Evaluating general ubiquitination techniques to find a method effective for AChR autoantibodies as a potential treatment of Myasthenia Gravis
by Suhana Singh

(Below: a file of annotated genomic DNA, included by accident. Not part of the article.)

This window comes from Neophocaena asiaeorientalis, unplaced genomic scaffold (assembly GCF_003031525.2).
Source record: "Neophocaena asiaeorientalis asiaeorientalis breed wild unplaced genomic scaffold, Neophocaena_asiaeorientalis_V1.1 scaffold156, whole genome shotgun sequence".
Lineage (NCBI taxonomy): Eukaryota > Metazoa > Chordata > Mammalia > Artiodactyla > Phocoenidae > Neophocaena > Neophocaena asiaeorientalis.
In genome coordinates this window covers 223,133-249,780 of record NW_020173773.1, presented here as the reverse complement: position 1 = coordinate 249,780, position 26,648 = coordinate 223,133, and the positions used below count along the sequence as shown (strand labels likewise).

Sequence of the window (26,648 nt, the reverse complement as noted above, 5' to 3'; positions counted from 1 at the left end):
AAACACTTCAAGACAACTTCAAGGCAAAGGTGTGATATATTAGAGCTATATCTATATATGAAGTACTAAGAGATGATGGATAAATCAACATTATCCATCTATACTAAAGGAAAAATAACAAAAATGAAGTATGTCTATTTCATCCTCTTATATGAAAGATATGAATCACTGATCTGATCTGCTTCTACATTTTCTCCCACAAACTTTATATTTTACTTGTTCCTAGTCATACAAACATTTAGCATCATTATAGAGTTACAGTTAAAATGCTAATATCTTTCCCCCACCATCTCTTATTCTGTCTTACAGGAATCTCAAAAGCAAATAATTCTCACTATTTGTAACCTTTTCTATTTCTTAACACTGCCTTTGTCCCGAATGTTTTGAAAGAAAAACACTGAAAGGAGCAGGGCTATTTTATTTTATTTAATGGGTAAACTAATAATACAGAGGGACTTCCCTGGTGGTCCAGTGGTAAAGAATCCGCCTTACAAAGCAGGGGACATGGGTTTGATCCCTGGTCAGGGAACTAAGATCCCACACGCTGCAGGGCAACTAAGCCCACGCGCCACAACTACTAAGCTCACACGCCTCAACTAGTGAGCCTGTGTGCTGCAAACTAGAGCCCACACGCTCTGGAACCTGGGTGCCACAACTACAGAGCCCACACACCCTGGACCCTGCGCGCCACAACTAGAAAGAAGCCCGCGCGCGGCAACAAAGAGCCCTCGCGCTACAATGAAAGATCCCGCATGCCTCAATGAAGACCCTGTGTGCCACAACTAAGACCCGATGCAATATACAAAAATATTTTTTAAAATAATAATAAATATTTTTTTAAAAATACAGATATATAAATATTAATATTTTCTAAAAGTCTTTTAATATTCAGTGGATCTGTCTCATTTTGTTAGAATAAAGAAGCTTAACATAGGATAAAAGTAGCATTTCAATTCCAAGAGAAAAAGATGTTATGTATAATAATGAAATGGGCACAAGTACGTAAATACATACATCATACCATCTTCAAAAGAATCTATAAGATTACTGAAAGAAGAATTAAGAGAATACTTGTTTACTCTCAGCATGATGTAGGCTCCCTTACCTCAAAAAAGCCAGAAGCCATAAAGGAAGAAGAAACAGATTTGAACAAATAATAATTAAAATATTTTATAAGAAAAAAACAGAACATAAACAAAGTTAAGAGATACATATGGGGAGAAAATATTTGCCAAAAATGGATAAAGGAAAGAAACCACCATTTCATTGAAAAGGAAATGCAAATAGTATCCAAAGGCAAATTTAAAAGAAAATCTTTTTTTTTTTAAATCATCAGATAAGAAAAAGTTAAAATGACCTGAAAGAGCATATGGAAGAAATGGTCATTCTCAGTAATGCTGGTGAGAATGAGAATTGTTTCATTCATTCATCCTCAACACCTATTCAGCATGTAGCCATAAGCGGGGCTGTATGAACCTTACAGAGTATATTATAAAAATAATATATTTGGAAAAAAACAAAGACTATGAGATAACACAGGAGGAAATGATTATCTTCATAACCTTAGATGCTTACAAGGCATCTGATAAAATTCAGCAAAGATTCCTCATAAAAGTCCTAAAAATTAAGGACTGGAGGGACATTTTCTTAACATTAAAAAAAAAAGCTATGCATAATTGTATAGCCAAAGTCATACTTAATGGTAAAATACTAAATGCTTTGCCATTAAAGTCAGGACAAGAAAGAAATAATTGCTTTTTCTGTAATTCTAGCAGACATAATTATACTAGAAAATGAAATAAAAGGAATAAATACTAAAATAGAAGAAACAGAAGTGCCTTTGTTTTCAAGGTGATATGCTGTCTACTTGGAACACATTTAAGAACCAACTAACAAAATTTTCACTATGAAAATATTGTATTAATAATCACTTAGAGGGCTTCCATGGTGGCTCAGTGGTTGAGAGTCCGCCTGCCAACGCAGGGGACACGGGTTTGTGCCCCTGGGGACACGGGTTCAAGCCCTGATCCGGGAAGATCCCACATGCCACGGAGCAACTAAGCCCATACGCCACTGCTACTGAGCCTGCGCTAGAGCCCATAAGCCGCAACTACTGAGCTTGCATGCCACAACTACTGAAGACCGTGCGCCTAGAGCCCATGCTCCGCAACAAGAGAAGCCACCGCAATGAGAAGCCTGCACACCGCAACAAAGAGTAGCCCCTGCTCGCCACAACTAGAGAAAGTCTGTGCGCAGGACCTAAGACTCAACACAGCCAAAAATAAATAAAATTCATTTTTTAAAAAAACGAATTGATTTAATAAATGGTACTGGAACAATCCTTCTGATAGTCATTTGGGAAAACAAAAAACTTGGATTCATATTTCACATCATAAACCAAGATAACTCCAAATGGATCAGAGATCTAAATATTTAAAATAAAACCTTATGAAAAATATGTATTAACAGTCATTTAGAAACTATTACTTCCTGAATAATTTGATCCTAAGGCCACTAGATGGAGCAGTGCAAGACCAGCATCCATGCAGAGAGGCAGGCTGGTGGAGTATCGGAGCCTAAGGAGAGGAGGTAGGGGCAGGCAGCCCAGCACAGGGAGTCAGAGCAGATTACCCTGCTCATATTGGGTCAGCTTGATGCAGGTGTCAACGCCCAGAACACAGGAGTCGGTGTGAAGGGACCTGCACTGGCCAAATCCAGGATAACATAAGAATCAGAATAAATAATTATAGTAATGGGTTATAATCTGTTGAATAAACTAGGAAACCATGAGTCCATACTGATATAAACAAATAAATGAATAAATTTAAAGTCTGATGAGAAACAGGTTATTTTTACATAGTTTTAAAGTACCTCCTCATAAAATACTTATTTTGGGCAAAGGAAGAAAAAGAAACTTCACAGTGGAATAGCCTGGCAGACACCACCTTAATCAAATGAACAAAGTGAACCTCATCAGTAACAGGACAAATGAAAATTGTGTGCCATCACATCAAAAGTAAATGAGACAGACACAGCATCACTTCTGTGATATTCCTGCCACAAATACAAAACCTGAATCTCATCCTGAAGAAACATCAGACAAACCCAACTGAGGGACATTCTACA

Abstract – Myasthenia gravis (MG), a chronic autoimmune disease, affects about 20 out of every 100,000 thousand people globally (Medline Plus, 2020). Currently there is no cure, but the disease can be managed with a variety of methods, the most common options being immunosuppressant medications and surgeries. MG occurs when AChR, or acetylcholine receptors, are targeted by autoantibodies produced by the bodies’ immune system. These receptors are membrane proteins found on skeletal muscles which are crucial in muscle contraction, and the damage to them causes weakness of muscles among other symptoms (Chaio, 2015). This novel literature review aimed to explore a treatment option that could target the unique autoantibodies that attack the patient’s AChR specifically, rather than the entire immune system as immunosuppressants do. Synthetic ubiquitin tagging was researched, and studies related to ubiquitination were found and reviewed. The practicability of synthetically tagging desired proteins with ubiquitin to initiate proteolysis as a potential treatment for Myasthenia Gravis was then explored. A practical method was found to be able to implement in AChR autoantibodies for MG treatment.
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